PDA

View Full Version : One man's 6th is another man's minor 7th.



pluck
12-04-2015, 11:10 AM
I finally had read it too many times: "Whether it's C6 or Am7 depends on the context." Finally I had to figure out what this "context" is that everyone keeps talking about. I did an internet search and found surprisingly little about this but what I did find suggested that the difference between a C6 and an Am7 is determined by the lowest note in the inversion (assuming that the lowest note is either C or A, if it's E or G then all bets are off). If this is true then in normal music theory "context" has nothing to do with it. By this definition the 4 open strings on the uke would be a C6 and not an Am7 regardless of context.

Now I understand that we are talking about the Ukulele here and sometimes normal music theory goes out the window (see Hawaiian D7). Given the limitations of the uke it makes sense we should use the names C6 and Am7 interchangeably but I'm no closer to understanding this idea of "context" than I was before.

At this point I'm inclined to think that the naming of the chord either C6 or Am7 is pretty arbitrary but if you can explain to me what is meant by "context" I'm all ears, um, eyes. Thanks.

Down Up Dick
12-04-2015, 11:57 AM
We had a heated discussion about this subject a long time ago. I got lambasted, but I still believe that C6 and Am7 are the same sound. However, in my opinion nothing was ever settled and never admitted defeat. I don't use m7 s!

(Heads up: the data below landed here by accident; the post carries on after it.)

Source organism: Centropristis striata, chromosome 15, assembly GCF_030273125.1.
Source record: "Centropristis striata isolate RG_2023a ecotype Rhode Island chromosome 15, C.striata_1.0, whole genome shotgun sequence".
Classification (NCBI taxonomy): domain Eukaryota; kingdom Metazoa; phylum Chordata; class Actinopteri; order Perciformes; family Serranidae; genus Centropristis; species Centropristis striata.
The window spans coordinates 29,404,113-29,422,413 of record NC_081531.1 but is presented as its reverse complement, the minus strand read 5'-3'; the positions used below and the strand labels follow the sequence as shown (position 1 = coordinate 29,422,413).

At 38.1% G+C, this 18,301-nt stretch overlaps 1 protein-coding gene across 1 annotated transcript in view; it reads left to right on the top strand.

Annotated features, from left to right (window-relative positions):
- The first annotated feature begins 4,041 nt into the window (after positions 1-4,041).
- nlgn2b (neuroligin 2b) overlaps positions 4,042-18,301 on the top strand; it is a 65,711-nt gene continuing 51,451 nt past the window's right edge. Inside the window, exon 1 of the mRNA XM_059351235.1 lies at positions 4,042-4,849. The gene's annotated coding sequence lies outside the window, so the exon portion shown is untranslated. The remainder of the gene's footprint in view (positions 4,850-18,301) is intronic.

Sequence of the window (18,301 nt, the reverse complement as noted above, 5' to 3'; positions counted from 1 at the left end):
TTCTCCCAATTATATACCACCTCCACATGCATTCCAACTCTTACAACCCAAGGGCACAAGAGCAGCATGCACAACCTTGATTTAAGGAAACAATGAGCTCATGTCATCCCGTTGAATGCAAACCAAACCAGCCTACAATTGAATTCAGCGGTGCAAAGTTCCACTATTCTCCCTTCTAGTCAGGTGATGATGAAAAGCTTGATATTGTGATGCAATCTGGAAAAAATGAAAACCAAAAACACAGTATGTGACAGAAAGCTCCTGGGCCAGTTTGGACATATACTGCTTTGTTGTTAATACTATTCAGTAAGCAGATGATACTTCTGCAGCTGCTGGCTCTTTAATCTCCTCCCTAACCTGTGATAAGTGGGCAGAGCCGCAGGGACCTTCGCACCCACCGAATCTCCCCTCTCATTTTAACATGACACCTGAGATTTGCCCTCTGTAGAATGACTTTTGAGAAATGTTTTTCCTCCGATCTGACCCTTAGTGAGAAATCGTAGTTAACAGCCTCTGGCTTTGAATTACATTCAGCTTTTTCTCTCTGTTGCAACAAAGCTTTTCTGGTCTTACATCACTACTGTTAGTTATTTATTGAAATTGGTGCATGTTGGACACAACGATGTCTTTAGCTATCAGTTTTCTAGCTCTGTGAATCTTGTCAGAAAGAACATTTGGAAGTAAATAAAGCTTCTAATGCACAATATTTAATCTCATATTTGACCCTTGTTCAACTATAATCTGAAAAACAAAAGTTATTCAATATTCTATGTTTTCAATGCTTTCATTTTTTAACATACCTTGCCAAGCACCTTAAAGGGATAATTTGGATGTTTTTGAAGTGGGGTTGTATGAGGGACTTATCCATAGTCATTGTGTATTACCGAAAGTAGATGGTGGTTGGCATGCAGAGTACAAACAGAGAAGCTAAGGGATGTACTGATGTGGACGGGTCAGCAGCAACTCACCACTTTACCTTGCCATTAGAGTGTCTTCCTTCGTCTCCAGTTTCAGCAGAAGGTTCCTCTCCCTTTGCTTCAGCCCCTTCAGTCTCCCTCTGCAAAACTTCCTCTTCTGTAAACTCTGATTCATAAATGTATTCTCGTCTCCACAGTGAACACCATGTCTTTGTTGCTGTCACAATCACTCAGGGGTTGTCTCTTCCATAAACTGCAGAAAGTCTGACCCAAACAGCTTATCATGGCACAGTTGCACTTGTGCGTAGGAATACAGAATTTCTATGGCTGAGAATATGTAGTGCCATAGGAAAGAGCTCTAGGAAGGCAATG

Maybe you can find the thread in "Search Thread". I wash my hands of it.

What ever happened to ubulele? I miss his pages long explanations. :old:

Sanfe
12-04-2015, 12:20 PM
It depends on what the bass player is playing.

pluck
12-04-2015, 12:22 PM
I'm a min7th guy myself. 6ths are an abomination.

pluck
12-04-2015, 12:23 PM
It depends on what the bass player is playing.

I don't think I can afford a bass player.

Rodney.
12-04-2015, 12:30 PM
It's a C6, and you could also play an Am7 like that if you don't care about the root. Lazy man's Am7.

pluck
12-04-2015, 12:39 PM
It's a C6, and you could also play an Am7 like that if you don't care about the root. Lazy man's Am7.

That makes sense based on what I read. I guess to play a true Am7 you would need a low G or play pretty far up the neck.

Sanfe
12-04-2015, 01:20 PM
It's a C6, and you could also play an Am7 like that if you don't care about the root. Lazy man's Am7.